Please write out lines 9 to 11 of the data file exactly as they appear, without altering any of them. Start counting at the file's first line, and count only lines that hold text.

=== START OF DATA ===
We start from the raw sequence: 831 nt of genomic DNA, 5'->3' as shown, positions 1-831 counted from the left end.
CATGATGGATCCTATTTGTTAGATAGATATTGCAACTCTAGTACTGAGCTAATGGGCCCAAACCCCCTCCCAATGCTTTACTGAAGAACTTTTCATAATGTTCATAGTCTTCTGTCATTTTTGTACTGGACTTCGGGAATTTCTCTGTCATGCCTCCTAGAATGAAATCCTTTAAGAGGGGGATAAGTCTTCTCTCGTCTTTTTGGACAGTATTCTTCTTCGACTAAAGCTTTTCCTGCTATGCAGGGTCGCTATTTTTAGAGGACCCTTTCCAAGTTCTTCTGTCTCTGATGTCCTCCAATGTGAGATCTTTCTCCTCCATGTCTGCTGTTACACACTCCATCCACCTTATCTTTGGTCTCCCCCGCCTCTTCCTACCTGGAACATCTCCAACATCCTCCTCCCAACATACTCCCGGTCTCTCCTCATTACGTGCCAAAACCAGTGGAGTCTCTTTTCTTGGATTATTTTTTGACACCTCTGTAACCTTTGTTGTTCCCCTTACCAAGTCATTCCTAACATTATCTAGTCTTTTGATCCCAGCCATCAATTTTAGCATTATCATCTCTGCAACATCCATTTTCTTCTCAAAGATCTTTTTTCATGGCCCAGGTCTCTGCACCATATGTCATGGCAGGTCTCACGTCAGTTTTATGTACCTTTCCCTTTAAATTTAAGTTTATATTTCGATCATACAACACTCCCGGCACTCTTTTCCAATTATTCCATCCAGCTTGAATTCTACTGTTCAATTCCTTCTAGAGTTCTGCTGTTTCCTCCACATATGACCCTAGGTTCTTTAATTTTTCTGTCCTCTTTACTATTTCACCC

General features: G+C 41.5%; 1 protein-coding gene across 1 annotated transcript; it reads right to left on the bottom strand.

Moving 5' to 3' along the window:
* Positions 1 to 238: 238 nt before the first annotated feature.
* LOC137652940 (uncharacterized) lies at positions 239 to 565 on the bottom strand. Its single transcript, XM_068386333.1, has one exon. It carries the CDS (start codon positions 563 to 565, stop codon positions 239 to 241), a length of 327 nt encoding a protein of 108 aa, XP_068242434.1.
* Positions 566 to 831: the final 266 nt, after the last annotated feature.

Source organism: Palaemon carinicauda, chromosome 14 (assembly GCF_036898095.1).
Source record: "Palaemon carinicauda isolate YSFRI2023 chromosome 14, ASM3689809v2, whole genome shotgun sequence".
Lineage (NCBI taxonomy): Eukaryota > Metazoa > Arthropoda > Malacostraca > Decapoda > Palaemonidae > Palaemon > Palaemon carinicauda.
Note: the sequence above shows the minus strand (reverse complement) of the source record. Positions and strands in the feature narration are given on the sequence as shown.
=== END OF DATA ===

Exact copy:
Source record: "Palaemon carinicauda isolate YSFRI2023 chromosome 14, ASM3689809v2, whole genome shotgun sequence".
Lineage (NCBI taxonomy): Eukaryota > Metazoa > Arthropoda > Malacostraca > Decapoda > Palaemonidae > Palaemon > Palaemon carinicauda.
Note: the sequence above shows the minus strand (reverse complement) of the source record. Positions and strands in the feature narration are given on the sequence as shown.